Abstract Over the past few years, Computer Science and some Engineering disciplines have suffered from a decrease in student enrollment, poor retention, and low women and minority representation. We suggest three issues with first-year courses that contribute to this trend. First, students find it difficult to see how their assignments and course material relate to real-world applications. Second, students tend to perceive engineering as an individual endeavor requiring little interaction with peers. Last, early engineering assignments are often overly constrained, possibly to ease grading, allowing minimal room for student creativity. In this paper, we present a model for an introductory freshman-level course that helps address student enrollment and retention issues. Our course is based on three tenets: (1) the course draws problems from, and teaches about, an interesting and relevant domain in which students already are familiar, (2) the course encourages teamwork and peer communication, (3) the student is actively responsible for their education. To address these, the class teaches game design in a collaborative environment in which students are given open-ended assignments to promote creativity. We address instructor grading concerns, various student skill levels, and individual assessment. In our approach, we encourage the implicit acquisition of basic computer science concepts and skills as opposed to directly lecturing about them. Over 60% of the students in our class had no prior programming experience, yet all of the student teams were successful in developing engaging Flash-based games. Student surveys revealed that nearly all students characterize computer science as collaborative, multi-disciplinary, and creative. We believe our class can serve as a model to create other discipline-specific introductory courses. 1.0 Introduction Project-Based Learning (PBL) has been shown to improve student retention, increase long-term interest, and improve performance in future design courses.2, 6, 9, 12 Capstone and cornerstone3 courses are a common home for PBL in many universities. Capstone courses are well-known and cornerstone courses are their freshman-level equivalent. Studies show that cornerstone courses have an even greater impact on the retention of women and minorities6, 17 – in some cases, retention rates improved up to 27% and 56%, respectively.2 The growth of capstone and cornerstone courses may be the result of a 1997 National Science Foundation report5 that calls for engineering educational reform and ABET criteria that emphasize design, teamwork, and communication. Unfortunately, one of the major roadblocks to cornerstone courses is faculty involvement. Faculty members are generally resistant to the amount of effort required to organize and maintain a successful PBL course.11 Cornerstone courses involve creating an interesting problem, possibly in an unfamiliar field, working and managing student teams, and assessing individual and team contributions while accommodating the skill level of incoming freshmen. This extra work does not sound particularly appealing given the pressure on faculty to publish and the lack of staff to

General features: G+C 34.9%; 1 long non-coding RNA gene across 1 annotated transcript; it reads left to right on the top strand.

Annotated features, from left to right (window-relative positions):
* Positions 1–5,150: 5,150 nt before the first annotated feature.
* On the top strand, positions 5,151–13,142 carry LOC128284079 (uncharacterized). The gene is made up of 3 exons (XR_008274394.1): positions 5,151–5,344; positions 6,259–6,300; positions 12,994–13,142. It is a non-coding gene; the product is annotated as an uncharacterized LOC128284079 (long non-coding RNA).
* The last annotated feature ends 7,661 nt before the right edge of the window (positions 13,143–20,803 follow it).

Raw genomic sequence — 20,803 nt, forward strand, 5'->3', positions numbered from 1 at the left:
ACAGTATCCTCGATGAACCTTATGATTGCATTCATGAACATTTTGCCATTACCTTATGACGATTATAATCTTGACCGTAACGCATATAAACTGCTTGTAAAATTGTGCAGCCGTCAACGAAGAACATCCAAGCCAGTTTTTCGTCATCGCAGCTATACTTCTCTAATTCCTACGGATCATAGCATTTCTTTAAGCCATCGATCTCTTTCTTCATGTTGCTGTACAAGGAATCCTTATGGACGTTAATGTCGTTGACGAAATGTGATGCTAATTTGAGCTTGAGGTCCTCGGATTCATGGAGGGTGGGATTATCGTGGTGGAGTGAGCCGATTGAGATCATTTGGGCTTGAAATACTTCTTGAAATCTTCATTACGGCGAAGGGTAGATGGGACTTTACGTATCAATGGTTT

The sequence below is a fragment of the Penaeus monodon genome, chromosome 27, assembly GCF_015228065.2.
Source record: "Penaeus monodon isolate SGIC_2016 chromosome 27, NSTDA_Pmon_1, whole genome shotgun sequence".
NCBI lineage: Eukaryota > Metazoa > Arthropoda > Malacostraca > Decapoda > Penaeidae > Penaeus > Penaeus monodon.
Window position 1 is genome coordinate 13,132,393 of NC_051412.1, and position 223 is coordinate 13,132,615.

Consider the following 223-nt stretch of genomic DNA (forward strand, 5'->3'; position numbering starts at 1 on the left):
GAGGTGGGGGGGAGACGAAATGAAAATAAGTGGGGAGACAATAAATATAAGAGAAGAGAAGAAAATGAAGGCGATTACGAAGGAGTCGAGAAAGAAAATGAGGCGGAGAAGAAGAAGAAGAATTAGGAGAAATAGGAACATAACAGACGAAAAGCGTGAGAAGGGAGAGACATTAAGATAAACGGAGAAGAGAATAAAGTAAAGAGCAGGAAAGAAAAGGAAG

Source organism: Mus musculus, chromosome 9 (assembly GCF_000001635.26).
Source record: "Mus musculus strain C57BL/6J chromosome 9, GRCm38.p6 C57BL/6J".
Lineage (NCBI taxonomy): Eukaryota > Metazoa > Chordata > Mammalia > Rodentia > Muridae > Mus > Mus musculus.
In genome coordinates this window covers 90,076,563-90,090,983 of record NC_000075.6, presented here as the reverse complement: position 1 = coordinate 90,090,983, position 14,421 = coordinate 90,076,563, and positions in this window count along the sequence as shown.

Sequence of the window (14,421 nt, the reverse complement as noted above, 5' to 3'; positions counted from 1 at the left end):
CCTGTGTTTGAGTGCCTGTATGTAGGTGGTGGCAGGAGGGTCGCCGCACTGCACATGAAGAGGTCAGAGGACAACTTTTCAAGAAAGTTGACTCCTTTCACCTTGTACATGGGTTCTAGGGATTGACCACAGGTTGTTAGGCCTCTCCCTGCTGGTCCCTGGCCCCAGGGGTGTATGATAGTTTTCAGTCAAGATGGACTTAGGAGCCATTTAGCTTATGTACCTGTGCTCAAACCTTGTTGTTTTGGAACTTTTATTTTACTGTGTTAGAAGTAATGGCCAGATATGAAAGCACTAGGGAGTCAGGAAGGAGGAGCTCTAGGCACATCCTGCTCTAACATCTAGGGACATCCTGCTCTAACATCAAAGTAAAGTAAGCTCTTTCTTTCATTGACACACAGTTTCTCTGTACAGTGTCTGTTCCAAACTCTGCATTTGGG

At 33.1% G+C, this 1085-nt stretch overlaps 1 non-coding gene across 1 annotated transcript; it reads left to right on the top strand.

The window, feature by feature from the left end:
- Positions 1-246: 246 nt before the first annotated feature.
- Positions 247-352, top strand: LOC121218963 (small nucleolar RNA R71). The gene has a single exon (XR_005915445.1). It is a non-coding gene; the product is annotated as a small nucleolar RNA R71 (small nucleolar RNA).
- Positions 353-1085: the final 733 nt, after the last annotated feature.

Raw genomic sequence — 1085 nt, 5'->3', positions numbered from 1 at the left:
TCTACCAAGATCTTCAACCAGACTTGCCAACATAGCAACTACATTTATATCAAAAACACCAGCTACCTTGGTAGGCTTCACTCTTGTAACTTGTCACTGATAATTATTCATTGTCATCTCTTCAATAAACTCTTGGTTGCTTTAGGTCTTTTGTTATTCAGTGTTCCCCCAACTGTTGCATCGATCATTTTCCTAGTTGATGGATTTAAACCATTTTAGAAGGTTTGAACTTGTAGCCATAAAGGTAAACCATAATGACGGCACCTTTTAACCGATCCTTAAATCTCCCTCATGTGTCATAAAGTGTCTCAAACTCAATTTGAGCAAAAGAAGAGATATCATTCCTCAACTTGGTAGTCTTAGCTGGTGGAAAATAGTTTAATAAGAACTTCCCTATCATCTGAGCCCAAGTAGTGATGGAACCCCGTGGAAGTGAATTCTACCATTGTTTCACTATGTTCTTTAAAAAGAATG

Haungs, M., & Clements, J., & Janzen, D. (2008, June), Improving Engineering Education Through Creativity, Collaboration, And Context In A First Year Course Paper presented at 2008 Annual Conference & Exposition, Pittsburgh, Pennsylvania. 10.18260/1-2--3316

ASEE holds the copyright on this document. It may be read by the public free of charge. Authors may archive their work on personal websites or in institutional repositories with the following citation: © 2008 American Society for Engineering Education. Other scholars may excerpt or quote from these materials with the same citation. When excerpting or quoting from Conference Proceedings, authors should, in addition to noting the ASEE copyright, list all the original authors and their institutions and name the host city of the conference. - Last updated April 1, 2015